by Paul Goodman
JESUIT Provincial Michael Campbell-Johnson has endorsed the protest of Spanish Cardinal Enrique Tarancon — a former archbishop of Madrid — at the "inexplicable" haste surrounding the beatification process of Jose Maria Escriva de Balaguer, the founder of controversial church organisation Opus Dei.
While admitting that he had read some of Escriva's writings and found them "unobjectionable," Fr Campbell-Johnson said that he was "more concerned with Opus Dei as a movement. I would agree not only with what Cardinal Tarancon has said, but also with the reservations that Cardinal Hume has expressed in the past.
"In some instances, membership of Opus Dei may be of benefit to individuals. However. I know of cases where it has definitely proved harmful. To what extent you can separate all this from the founder, I don't know."
Cardinal Tarancon, who served as president of the Spanish episcopal conference during the post-Franco period of transition to democracy in Spain, said earlier this week that "while I will not go so far as to say that this process is provoking scandal in Spain, it is certainly misleading people." "1 don't know what has induced the Holy Father to elevate Escriva de Balaguer as a model for Christians," he added, "when we have a Pope, such as John XXIII, who is venerated throughout the world even by non-believers. His beatification process was begun before that of the Opus Dei founder but it is still blocked."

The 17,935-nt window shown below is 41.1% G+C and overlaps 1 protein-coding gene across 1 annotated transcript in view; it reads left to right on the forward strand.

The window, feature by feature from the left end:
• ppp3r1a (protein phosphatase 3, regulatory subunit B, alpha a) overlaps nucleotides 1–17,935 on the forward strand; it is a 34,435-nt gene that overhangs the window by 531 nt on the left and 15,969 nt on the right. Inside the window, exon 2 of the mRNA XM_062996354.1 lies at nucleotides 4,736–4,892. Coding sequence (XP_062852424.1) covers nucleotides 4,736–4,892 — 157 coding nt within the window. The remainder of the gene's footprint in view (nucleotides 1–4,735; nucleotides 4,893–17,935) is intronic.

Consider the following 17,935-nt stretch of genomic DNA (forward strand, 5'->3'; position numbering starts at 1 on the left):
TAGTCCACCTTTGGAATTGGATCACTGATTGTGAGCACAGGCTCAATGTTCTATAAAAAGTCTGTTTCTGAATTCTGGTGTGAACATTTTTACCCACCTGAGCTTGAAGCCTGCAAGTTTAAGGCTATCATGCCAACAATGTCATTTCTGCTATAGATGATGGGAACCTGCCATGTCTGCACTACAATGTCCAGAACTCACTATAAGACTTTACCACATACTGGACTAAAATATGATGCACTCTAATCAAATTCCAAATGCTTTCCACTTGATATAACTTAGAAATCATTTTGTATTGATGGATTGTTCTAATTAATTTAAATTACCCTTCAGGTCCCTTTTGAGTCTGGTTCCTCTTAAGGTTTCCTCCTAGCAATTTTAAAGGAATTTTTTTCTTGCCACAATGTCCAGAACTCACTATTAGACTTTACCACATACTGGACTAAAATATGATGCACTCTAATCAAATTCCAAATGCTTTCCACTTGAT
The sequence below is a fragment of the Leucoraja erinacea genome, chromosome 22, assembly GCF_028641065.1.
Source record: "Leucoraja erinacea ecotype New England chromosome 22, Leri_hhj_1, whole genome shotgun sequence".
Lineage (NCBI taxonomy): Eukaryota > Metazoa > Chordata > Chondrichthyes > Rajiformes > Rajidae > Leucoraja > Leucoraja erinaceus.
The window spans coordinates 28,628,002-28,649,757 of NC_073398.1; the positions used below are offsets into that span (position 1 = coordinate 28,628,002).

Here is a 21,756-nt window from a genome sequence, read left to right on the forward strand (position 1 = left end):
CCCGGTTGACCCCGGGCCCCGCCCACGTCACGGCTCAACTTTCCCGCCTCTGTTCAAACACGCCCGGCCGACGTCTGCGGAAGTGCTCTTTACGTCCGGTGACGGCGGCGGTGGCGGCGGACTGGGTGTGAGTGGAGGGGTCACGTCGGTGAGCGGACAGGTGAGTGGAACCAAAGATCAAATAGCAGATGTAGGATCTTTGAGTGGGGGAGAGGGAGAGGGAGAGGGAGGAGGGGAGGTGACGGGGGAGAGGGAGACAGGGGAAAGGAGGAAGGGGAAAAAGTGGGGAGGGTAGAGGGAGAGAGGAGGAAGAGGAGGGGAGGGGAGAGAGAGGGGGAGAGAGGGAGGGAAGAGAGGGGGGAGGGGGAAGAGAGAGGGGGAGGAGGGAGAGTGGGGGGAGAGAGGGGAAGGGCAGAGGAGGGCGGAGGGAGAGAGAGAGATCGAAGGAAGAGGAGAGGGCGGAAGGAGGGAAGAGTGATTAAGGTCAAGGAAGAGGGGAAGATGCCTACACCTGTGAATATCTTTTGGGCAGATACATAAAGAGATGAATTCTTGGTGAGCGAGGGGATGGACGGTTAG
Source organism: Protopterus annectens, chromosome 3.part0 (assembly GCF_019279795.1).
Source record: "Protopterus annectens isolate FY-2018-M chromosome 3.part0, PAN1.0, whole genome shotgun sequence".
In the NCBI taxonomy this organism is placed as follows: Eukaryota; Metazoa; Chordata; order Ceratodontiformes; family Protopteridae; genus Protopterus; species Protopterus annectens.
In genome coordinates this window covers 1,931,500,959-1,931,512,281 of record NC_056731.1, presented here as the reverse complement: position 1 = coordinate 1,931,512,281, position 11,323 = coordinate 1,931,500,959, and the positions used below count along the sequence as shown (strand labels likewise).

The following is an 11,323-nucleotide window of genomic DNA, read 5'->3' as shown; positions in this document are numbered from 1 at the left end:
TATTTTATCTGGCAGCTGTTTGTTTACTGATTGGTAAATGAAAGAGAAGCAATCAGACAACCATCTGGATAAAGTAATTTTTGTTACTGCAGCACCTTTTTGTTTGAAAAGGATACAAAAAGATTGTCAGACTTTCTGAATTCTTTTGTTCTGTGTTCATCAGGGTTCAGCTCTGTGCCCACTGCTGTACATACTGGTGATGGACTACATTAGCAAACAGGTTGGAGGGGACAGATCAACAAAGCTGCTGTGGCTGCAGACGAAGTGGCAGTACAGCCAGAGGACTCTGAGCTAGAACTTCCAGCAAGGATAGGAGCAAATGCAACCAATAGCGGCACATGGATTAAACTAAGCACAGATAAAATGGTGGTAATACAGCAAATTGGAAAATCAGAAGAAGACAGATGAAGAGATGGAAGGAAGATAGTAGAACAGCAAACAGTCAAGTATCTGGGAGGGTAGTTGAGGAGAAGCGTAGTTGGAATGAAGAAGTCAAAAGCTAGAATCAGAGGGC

Sources indicate that Fr Campbell-Johnson's comments are representative of the unease that Opus Dei has long evoked among many leading church figures in Britain. One critic accused the organisation of operating as "a church within a church", and expressed particular concern at "the way it seems to encourage the separation of young people from their parents".
Fr Vladimir Felzmann, a comer member of Opus Dei who now works in the Westminster diocese, questioned the purpose of the canonisation. "I was very fond of the guy," said Fr Felzmann, who knew Escriva personally, "but wouldn't say that he was an exemplary person. He was'in many ways an anachronism. The question is: what is he being held up as an example of?"
Cardinal Tarancon's criticism follows the official sanctioning on July 1 by the Congregation for the Causes of Saints of the miraculous nature of a case of healing attributed to Escriva's intercession. Just three months before, the congregation has issued a declaration decreeing the "heroic virtues" of the Opus Dei founder.
Now that these two steps have been taken in what is usually a process lasting at least five years, the decision to beatify lies with the Pope himself.
Heythrop College librarian Michael Walsh, who has written a study of Opus Dei, argued that "the key question is legitimacy. It's obviously very important for new members to get their founder canonised: it signifies official approval. That's what this process is all about: no question." Some have contrasted the speed at which Escriva's case is progressing with the consideration given to the cause of Cardinal Newman, who was also the subject of a "declaration of heroic virtue" — the first stage of the canonisation process — earlier this year.
However, Fr Gregory Winterton — the superior of. Birmingham Oratory, founded by Cardinal Newman during the last century — declared himself "more than satisfied" at the way in which Cardinal Newman's cause has been handled by the Vatican. "We are now hoping for a miracle that will lead to beatification,"